Metallica documentary reveals conflict behind most recent album

By Pat Brown

Metallica is undoubtedly the most successful heavy metal band of all time (unless you consider Led Zeppelin heavy metal, which I don’t). This documentary, Metallica: Some Kind of Monster, follows Metallica as they attempt to record their eighth studio album, St. Anger.

Bursting onto the music scene in the early 1980s with their debut album, Kill ‘Em All, they played their well-structured compositions with a ferociousness that helped their music outlast that of their hair band counterparts. After moderate success throughout the ’80s, their 1991 Black Album sold 50 million copies worldwide. By 2001 they had released seven studio albums and sold 90 million copies of them.

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But all was not fine with the band. Bassist Jason Newsted, who had replaced original bassist Cliff Burton when he died 14 years earlier, quit the band, citing, as band members are prone to, “creative and personal differences.” Metallica began recording a new album with producer Bob Rock on bass and hired Joe Berlinger and Bruce Sinofsky to make what would eventually become this documentary.

In Metallica: Some Kind of Monster, the band’s relations are so strained they have hire a counselor, Phil, to help them with their problems. This gives the movie a heightened sense of drama. In counseling sessions with Phil, we see the issues that will be raised and the egos that will clash in the recording sessions with Rock.

Some of these moments are so melodramatic they become comical. Dave Mustaine, the original guitarist, meets with drummer Lars Ulrich and Phil to discuss the effect of being kicked out of the band in 1982, soon after Kill ‘Em All was released. Mustaine went on to found the metal band Megadeath. Although Mustaine is certainly rich – Megadeath has sold 15 million albums worldwide – he is still almost brought to tears by his anger over getting kicked out of the band. I’m not sure if this moment in the movie was meant to be sincere or sarcastic, but I couldn’t help laughing at this 40-year-old, richer-than-I’ll-ever-be heavy metal rocker whine about people recognizing him as the guy who got kicked out of Metallica.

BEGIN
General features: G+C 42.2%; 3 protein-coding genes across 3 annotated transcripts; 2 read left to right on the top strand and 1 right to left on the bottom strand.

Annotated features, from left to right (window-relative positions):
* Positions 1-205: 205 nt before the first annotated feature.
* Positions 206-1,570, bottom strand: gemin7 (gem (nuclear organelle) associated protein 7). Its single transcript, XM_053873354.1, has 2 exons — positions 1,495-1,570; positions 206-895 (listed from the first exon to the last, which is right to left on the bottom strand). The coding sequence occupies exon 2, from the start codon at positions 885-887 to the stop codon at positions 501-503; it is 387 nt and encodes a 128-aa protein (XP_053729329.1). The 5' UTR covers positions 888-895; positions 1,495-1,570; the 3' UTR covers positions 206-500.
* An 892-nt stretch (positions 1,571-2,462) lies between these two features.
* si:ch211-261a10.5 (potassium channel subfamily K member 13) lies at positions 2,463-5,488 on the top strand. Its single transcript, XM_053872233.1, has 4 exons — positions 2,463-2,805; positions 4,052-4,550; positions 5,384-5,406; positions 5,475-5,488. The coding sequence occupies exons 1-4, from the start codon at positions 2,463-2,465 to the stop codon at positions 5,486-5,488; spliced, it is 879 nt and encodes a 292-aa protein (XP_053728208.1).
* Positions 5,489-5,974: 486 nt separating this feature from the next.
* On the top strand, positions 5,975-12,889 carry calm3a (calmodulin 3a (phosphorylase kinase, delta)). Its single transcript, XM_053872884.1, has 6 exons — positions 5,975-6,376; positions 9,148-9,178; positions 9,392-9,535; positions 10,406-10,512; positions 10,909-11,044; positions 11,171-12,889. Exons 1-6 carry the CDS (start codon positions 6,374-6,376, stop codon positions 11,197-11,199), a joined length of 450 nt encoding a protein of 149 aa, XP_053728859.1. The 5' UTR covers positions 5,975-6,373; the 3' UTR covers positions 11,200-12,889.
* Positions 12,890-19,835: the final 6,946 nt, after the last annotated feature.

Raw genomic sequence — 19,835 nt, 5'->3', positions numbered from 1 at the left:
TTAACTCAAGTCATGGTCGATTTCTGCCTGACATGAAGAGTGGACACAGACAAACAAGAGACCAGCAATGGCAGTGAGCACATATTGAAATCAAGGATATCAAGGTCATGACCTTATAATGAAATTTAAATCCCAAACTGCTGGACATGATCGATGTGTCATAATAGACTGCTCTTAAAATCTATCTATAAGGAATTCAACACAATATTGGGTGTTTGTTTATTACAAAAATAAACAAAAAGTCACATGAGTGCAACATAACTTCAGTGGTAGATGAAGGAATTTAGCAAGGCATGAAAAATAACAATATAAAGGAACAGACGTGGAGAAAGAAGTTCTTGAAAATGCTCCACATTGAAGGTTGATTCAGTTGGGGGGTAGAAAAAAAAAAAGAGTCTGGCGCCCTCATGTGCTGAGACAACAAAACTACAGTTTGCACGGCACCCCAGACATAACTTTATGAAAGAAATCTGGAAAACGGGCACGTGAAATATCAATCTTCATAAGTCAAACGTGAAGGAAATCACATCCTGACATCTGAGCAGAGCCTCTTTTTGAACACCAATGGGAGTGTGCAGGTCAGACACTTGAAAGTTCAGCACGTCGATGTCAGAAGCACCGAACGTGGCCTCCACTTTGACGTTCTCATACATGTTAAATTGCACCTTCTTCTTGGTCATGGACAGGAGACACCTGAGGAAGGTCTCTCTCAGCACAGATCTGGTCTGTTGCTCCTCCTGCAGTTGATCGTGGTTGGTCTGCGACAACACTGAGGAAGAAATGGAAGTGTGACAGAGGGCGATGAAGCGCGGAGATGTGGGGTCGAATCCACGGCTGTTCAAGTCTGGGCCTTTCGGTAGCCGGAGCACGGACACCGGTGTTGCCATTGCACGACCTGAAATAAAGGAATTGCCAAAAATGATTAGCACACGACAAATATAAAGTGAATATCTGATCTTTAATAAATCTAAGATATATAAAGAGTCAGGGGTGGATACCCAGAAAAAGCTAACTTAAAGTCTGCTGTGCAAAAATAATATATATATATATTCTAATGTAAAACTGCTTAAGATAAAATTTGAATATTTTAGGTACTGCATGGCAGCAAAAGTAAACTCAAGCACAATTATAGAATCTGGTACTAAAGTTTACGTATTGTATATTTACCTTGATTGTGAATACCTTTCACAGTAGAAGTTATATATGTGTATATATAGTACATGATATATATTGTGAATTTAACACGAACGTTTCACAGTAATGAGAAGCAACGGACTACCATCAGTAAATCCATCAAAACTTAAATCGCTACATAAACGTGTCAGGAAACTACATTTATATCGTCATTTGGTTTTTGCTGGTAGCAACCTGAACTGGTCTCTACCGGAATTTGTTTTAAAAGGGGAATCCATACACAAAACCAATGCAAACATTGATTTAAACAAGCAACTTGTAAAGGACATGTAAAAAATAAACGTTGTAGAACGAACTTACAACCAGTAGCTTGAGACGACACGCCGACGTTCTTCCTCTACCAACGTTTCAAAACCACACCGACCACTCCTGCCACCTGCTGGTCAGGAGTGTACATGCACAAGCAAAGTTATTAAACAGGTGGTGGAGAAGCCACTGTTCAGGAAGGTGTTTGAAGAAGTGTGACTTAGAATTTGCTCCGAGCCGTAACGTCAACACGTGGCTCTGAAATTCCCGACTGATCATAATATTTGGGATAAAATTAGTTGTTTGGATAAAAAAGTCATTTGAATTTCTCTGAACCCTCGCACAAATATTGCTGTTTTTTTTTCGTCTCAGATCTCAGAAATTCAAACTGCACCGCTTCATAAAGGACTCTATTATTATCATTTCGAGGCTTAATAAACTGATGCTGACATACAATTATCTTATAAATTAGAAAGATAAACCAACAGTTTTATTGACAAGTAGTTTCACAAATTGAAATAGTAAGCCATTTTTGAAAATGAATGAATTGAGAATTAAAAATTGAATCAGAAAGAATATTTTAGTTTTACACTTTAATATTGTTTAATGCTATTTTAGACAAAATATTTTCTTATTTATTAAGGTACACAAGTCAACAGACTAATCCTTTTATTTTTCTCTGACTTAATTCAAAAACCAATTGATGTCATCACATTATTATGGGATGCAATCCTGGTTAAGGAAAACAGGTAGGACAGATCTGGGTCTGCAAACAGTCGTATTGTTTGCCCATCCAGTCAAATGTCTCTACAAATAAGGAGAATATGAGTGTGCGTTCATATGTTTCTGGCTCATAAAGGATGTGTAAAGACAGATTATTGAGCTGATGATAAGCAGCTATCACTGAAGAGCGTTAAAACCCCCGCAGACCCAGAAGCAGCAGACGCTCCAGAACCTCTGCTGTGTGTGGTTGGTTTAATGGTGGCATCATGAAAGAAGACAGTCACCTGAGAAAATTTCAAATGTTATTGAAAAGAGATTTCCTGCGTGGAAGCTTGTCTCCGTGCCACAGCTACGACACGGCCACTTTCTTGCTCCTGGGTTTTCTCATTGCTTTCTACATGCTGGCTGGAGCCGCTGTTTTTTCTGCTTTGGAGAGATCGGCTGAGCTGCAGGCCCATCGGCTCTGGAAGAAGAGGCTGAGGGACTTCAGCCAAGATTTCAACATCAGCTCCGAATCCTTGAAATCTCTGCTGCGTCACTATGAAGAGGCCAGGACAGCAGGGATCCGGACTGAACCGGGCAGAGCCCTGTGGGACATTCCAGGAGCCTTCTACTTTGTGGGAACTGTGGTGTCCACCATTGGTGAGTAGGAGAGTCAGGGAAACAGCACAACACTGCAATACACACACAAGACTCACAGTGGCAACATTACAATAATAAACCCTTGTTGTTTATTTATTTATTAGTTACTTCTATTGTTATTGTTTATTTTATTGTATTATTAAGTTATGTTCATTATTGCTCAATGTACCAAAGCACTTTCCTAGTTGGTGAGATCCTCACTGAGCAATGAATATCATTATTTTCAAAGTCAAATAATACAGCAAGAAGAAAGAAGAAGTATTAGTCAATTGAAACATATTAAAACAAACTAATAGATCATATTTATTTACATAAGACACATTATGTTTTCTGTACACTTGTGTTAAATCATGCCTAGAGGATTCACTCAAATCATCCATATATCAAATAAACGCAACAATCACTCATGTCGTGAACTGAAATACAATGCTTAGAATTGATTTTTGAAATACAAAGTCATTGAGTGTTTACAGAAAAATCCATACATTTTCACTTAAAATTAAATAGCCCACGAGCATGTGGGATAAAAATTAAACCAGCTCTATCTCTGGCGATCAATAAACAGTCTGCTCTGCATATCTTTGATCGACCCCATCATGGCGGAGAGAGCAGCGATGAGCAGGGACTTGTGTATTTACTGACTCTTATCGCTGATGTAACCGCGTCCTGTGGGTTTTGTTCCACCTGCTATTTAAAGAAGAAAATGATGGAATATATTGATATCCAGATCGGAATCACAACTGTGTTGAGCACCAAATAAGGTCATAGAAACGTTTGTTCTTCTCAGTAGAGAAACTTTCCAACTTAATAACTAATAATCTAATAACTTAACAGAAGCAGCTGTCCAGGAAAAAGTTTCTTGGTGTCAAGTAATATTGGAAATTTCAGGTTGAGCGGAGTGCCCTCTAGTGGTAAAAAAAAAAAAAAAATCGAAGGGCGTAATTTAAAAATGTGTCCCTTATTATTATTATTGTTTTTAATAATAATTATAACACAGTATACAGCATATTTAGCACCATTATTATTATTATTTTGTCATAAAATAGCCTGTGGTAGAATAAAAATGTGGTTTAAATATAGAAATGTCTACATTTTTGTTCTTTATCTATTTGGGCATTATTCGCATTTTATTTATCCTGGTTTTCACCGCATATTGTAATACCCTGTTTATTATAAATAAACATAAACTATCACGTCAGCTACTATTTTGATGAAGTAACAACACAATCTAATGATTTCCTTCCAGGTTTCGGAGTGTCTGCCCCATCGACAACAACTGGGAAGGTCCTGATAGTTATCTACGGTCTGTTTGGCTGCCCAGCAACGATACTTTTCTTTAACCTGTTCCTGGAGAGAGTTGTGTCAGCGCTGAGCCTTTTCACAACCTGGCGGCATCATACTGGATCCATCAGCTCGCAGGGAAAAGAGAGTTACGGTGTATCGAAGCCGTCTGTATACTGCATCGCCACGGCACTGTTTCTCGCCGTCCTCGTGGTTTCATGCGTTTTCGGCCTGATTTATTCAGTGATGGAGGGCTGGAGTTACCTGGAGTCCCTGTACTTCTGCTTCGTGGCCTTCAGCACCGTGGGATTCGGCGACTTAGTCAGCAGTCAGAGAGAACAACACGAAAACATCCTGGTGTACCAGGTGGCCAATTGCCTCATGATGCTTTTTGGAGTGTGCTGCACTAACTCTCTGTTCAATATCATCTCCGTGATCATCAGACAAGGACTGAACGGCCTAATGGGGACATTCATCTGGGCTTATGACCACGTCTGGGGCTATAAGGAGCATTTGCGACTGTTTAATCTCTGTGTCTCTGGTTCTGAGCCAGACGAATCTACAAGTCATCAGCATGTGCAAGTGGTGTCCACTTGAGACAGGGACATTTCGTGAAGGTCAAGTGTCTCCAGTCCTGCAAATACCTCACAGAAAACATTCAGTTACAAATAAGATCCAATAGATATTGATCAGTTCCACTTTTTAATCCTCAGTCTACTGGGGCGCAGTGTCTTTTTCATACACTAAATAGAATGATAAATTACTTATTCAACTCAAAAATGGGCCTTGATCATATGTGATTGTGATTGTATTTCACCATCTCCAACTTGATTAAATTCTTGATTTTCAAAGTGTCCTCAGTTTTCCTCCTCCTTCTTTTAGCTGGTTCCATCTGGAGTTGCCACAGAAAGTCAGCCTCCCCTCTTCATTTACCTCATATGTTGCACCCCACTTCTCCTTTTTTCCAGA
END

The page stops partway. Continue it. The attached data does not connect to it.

The real clash of egos, however, is between Ulrich and front man James Hetfield. As the only two remaining founding members of the band, they both want more control over the band’s creative output, even if they don’t admit it. They accuse each other of manipulation and “BS-ing,” and just when it seems one of them has a good point, he goes and does something really stupid and egotistical.

Lead guitarist Kirk Hammet, on the other hand, tries his best to remain modest, which in the end makes him seem like an onlooker to the real Metallica. Bob Rock makes a point of saying that the three of them are the backbone of Metallica, but it’s obvious that Hetfield and Ulrich are the real driving force – if one of them isn’t happy, no one’s happy.

The DVD is jam-packed with special features, including more than 40 minutes of deleted scenes. The movie is already long for a documentary (about two hours), and I couldn’t stomach another 40 minutes of Lars and James arguing, so I skipped most of these. It’s not that the movie was bad – quite the contrary, it was very good – but who needs two and a half hours of grown men bickering?

There are two main schools of Metallica fans: those who hate their new music and those who think it’s just as awesome and bone-crunching as their early stuff – if not more so. I am of the former school of thought, and for me, this movie proved my worst fears: Metallica should have disbanded years ago.

The constant bickering should have clued them in, and the decision to hire a group shrink should have been the nail in the coffin. Maybe others see this film as a depiction of Metallica conquering adversity (Hetfield goes to rehab in the middle of recording sessions), but I see it as Metallica making unsatisfactory music because they can’t conquer their demons.

For some, this movie is one of triumph. For me, it is one of defeat.